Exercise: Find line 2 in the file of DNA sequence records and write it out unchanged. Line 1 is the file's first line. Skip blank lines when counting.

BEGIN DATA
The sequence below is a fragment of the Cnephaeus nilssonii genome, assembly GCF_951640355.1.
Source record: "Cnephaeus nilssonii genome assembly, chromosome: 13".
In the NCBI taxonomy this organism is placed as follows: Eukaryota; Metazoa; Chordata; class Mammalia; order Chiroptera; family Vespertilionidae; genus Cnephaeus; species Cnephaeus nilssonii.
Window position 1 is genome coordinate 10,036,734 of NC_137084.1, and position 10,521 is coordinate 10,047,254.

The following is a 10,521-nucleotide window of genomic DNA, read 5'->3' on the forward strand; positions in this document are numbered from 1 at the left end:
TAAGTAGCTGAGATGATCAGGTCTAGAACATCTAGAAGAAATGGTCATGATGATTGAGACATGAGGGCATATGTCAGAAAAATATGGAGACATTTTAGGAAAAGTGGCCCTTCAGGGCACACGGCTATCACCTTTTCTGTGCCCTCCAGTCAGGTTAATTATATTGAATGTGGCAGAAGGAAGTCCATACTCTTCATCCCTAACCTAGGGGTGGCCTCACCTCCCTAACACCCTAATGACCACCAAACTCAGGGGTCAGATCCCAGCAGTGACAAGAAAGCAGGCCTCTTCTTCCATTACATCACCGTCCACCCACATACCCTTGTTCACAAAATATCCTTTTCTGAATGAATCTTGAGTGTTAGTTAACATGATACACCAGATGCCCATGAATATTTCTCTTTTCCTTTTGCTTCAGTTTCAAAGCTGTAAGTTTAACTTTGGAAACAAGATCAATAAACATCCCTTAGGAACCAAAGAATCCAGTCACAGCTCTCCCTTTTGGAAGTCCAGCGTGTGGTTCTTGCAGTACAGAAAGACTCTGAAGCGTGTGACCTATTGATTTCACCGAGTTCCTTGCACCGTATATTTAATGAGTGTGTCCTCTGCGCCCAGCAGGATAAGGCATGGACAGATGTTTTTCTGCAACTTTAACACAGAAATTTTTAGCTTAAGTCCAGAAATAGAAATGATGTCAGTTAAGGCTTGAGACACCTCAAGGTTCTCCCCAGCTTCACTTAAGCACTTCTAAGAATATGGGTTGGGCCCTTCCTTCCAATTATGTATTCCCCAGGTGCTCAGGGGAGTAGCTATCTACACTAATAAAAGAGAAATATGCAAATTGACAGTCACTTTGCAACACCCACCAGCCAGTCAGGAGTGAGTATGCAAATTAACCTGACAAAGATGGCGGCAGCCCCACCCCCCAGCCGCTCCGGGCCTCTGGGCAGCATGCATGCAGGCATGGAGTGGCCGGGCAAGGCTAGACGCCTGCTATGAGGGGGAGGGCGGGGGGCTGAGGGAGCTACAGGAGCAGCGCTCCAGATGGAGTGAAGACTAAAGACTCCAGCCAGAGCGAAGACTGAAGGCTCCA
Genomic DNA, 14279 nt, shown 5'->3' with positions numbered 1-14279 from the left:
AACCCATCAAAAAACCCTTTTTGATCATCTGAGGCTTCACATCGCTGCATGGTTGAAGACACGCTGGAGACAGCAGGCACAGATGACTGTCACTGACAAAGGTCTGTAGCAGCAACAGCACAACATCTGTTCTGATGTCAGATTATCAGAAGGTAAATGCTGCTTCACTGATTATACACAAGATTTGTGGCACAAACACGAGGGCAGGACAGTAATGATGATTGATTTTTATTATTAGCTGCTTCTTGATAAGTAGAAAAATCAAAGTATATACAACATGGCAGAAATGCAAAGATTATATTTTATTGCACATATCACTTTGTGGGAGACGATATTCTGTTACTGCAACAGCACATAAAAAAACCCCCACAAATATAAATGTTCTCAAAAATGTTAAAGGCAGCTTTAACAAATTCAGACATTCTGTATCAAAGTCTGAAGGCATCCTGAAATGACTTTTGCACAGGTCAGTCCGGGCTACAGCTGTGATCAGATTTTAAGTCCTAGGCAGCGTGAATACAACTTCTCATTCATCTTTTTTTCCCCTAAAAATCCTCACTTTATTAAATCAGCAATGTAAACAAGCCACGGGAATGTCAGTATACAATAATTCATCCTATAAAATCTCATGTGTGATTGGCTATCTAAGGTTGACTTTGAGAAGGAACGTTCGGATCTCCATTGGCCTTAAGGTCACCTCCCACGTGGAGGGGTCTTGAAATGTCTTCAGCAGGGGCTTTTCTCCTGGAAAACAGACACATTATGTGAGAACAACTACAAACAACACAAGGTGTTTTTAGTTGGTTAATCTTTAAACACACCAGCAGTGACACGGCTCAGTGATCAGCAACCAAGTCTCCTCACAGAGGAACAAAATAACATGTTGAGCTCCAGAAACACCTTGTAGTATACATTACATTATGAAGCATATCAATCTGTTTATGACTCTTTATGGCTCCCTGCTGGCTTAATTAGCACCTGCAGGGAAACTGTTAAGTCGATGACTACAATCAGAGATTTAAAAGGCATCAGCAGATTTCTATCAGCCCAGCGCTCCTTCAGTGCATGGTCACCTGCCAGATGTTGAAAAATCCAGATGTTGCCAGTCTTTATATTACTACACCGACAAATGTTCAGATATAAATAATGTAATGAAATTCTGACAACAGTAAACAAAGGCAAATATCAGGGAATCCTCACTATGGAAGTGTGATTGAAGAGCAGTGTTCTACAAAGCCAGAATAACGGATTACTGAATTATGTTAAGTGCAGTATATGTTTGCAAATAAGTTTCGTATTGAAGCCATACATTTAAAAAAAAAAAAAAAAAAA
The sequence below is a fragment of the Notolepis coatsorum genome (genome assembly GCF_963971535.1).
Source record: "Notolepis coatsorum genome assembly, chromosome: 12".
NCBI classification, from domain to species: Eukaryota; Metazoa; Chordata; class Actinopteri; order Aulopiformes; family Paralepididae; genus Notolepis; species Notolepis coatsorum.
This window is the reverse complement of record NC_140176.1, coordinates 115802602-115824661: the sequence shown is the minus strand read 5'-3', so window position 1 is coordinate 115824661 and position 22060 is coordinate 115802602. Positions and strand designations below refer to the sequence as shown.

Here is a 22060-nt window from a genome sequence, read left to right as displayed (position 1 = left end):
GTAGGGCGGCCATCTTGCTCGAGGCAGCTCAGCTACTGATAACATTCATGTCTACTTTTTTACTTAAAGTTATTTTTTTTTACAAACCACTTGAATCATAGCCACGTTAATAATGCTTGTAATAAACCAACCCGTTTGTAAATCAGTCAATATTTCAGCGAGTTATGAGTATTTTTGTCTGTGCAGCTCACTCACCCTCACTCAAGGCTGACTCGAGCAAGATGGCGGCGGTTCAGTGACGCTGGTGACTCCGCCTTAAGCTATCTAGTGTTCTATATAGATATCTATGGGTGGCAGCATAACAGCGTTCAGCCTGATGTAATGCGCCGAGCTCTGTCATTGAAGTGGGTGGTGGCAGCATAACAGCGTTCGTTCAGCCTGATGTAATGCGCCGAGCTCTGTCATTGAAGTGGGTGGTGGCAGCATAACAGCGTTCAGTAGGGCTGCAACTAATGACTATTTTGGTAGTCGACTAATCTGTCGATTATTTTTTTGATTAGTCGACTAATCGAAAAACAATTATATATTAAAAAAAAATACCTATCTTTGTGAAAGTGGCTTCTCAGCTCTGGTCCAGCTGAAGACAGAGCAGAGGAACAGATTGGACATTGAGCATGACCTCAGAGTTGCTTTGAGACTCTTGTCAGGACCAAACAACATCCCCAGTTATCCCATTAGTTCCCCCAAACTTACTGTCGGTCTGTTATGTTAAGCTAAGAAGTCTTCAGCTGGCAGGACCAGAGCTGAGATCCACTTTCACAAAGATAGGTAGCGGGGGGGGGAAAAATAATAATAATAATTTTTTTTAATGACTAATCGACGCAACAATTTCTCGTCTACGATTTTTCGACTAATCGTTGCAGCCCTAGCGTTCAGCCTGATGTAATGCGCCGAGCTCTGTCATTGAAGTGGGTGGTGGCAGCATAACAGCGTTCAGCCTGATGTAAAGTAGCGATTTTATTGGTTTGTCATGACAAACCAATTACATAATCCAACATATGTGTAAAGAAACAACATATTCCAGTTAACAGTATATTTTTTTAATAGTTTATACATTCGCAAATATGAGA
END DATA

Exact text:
Source record: "Cnephaeus nilssonii genome assembly, chromosome: 13".